In addition, several bits of information from them(paying off AG's in multiple states, the MPAA's involvement in such) have been found to match up with other information and evidence elsewhere, something that would be just a bit difficult to manage if the documents were false.

    needs to answer an arbitrary set of illogical questions and give us their name and photo ID or else!

    'Arbitrary and illogical' now are they? Really, watching you do everything you can to avoid answering those three simple questions is almost funny.

    Also, speaking of 'arbitrary and illogical', you were the one who offered to provide your name, in exchange for Mike answering a question he had no possible way of knowing the answer to. Rather than being honest and admitting that you had no intention of giving your name, you instead threw out an impossible challenge, and when he called you out on it, you suddenly got defensive and acted all offended. Really now, just be honest from the start next time.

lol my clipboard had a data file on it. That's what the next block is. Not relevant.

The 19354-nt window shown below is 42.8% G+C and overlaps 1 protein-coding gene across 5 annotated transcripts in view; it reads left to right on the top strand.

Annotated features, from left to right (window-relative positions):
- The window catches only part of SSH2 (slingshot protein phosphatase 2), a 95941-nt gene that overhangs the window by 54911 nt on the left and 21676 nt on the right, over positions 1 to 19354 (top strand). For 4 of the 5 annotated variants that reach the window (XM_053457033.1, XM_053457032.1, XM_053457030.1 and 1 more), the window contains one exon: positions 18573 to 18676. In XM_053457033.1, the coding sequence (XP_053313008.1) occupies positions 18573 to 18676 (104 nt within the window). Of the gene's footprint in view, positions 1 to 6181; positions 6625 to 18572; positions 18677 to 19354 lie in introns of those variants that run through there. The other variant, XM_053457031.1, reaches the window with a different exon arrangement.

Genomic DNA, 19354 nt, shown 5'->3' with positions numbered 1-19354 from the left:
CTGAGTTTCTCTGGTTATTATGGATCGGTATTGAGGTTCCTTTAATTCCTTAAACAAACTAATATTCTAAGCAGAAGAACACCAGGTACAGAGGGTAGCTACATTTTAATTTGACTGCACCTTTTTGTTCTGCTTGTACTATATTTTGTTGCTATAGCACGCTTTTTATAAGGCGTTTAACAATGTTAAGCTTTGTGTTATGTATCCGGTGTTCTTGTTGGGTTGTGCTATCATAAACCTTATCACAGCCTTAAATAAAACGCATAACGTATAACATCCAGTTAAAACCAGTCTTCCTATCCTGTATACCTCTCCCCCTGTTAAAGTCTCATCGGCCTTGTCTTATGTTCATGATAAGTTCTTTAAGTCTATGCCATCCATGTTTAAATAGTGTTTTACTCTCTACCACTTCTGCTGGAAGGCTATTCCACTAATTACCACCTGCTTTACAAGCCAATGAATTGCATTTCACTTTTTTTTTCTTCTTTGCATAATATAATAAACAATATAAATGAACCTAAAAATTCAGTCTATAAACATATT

reply to this | link to this | view in thread ]

  88. identicon
    Anonymous Coward, 20 Apr 2015 @ 9:19pm

    Re: Re:

    Pardon me, "B/MPAA" should probably be "A/MPAA" here

    reply to this | link to this | view in thread ]

  89. icon
    Mike Masnick (profile), 20 Apr 2015 @ 9:55pm

    Re: Re: Re: Re: Re: Re: Re: Re: Re: Re: Re: Dodd is correct

    I see you still won't answer my questions. Interesting.

    MPAA has been consistent in its support of fair use using the common definition of the term. I think you understand a lot about the lobbying process and some of what the issues are. But I guess you don't understand the nuances here, and the way the term "fair use" has been misapplied to support piracy enablers.